The large volumes of carbon dioxide absorbed and stored by forests make them essential carbon sinks. This will be made worse by the depletion of the Western Area Peninsula Forest Reserve, which raises greenhouse gas emissions.

Rising temperatures, more intense weather occurrences, and changes to Freetown’s climate patterns are all issues we have witnessed. However, the inhabitants of Freetown are put in even greater danger as a result of the high level of vulnerability to landslides and flash floods due to the lack of trees to absorb rainfall, which is essential for controlling water flow and avoiding soil erosion. This is one of the direct effects of deforestation.

The risk increases for every community when there are no natural barriers. The unthinkable consequences will be the destruction of Freetown Another effect would be the tendency for disease outbreaks.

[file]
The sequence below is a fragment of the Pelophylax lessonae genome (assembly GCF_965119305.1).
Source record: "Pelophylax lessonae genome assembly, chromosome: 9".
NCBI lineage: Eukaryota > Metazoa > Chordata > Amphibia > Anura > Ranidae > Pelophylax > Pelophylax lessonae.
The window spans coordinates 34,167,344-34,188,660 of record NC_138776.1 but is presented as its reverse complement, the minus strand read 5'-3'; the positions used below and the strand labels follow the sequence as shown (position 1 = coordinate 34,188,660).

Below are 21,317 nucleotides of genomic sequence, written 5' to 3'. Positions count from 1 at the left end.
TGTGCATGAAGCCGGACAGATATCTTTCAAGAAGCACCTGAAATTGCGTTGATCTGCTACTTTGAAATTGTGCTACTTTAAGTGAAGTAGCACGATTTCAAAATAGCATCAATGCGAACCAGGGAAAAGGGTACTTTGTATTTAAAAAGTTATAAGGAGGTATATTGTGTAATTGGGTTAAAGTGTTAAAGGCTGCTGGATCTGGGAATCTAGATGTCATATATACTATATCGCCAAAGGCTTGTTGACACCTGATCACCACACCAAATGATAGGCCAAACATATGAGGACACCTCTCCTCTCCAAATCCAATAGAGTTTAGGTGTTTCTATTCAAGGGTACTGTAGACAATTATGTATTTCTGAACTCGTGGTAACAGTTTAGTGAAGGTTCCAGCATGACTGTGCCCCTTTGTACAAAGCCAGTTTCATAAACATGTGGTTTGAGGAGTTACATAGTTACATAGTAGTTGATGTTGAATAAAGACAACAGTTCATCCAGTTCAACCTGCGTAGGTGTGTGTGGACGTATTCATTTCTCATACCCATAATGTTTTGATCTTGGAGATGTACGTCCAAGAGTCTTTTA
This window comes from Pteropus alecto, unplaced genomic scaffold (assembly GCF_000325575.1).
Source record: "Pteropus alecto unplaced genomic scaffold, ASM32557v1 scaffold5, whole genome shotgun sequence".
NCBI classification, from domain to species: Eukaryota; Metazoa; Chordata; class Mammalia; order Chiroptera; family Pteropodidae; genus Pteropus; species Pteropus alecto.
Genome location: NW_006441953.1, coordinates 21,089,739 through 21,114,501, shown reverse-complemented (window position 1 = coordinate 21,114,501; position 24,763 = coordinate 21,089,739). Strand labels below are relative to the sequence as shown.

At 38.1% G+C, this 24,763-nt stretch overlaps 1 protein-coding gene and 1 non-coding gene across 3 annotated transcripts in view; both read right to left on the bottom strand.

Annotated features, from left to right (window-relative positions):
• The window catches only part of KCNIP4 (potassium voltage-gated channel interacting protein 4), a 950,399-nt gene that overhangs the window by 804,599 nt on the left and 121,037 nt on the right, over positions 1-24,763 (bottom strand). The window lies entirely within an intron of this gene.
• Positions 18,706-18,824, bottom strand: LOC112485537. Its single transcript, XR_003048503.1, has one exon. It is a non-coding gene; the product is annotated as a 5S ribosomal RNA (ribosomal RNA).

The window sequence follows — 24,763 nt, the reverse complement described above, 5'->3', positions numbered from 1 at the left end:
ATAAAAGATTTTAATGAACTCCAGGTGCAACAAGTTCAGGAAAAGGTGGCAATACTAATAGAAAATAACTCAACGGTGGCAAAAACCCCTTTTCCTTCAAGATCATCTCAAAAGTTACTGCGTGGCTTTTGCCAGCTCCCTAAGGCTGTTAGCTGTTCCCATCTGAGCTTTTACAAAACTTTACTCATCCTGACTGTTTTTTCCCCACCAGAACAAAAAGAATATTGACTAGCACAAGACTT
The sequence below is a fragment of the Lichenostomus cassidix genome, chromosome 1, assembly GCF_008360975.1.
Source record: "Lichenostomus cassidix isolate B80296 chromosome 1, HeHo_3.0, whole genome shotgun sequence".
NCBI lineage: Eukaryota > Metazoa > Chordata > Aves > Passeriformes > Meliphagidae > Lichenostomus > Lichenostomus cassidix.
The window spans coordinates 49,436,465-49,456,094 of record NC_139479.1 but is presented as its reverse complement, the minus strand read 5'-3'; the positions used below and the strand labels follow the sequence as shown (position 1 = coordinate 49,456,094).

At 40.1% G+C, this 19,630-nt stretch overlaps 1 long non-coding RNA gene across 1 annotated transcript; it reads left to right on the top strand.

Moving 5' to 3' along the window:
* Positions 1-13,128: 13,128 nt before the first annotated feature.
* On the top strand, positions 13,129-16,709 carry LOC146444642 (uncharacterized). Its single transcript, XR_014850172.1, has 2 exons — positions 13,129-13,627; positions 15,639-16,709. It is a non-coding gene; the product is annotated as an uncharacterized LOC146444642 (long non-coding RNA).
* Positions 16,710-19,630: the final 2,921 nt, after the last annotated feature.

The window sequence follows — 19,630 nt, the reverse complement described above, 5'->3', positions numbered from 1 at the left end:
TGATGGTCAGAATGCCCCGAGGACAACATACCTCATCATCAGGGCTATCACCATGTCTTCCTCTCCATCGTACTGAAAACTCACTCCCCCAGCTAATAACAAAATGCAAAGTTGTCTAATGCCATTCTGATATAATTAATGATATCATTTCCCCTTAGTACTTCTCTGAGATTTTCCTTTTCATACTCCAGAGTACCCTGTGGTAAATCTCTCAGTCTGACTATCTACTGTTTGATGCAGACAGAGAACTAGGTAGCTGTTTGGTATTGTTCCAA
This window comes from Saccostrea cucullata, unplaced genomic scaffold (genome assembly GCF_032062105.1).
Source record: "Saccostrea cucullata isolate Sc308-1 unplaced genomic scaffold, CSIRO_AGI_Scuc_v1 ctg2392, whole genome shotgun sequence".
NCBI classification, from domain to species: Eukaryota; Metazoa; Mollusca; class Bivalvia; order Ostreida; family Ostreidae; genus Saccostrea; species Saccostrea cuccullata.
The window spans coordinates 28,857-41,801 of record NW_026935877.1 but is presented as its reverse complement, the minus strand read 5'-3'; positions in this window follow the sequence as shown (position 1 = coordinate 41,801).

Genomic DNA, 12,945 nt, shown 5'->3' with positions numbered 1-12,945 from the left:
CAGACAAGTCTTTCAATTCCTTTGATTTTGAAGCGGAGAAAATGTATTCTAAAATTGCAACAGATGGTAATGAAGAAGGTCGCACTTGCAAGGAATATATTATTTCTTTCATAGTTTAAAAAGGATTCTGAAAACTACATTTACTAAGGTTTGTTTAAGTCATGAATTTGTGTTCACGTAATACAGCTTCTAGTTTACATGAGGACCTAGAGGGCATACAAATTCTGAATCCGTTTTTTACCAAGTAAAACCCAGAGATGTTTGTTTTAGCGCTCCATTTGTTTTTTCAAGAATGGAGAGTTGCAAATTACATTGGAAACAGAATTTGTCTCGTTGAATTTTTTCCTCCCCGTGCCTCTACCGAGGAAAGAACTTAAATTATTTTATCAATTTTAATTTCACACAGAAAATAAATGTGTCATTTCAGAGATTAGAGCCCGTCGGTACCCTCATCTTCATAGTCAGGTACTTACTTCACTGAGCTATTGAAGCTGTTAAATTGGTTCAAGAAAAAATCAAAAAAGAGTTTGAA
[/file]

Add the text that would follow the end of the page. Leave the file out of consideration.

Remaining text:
Rapid deforestation is most often linked with outbreaks of diseases. Countries within the tropical forest are mostly susceptible to disease outbreaks. My fear is that if there are outbreaks of emerging diseases, then we will be in for another tough bout of environmental and public health crises.

The resilience of Freetown against diseases and general environmental health are all significantly impacted by the lack of biodiversity. Our water shortage will increase because this delicate water cycle is upset by deforestation, which lowers the supply and quality of water.

A Call for Urgent Action